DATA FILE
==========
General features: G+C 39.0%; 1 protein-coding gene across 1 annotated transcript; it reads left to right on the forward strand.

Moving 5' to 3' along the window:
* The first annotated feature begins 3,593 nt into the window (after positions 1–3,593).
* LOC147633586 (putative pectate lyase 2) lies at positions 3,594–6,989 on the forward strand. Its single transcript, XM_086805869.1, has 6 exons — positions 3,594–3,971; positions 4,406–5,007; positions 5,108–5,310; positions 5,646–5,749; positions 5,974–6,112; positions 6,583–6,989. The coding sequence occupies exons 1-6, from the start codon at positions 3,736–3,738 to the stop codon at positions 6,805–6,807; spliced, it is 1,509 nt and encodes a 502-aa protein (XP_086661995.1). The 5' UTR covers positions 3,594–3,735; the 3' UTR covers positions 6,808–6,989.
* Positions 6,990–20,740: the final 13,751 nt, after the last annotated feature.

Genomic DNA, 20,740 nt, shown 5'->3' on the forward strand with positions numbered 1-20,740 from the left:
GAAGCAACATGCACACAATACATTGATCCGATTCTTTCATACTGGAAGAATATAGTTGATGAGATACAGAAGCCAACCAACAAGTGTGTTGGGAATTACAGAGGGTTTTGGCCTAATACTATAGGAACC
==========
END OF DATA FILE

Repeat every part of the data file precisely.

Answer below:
General features: G+C 39.0%; 1 protein-coding gene across 1 annotated transcript; it reads left to right on the forward strand.

Moving 5' to 3' along the window:
* The first annotated feature begins 3,593 nt into the window (after positions 1–3,593).
* LOC147633586 (putative pectate lyase 2) lies at positions 3,594–6,989 on the forward strand. Its single transcript, XM_086805869.1, has 6 exons — positions 3,594–3,971; positions 4,406–5,007; positions 5,108–5,310; positions 5,646–5,749; positions 5,974–6,112; positions 6,583–6,989. The coding sequence occupies exons 1-6, from the start codon at positions 3,736–3,738 to the stop codon at positions 6,805–6,807; spliced, it is 1,509 nt and encodes a 502-aa protein (XP_086661995.1). The 5' UTR covers positions 3,594–3,735; the 3' UTR covers positions 6,808–6,989.
* Positions 6,990–20,740: the final 13,751 nt, after the last annotated feature.

Genomic DNA, 20,740 nt, shown 5'->3' on the forward strand with positions numbered 1-20,740 from the left:
GAAGCAACATGCACACAATACATTGATCCGATTCTTTCATACTGGAAGAATATAGTTGATGAGATACAGAAGCCAACCAACAAGTGTGTTGGGAATTACAGAGGGTTTTGGCCTAATACTATAGGAACC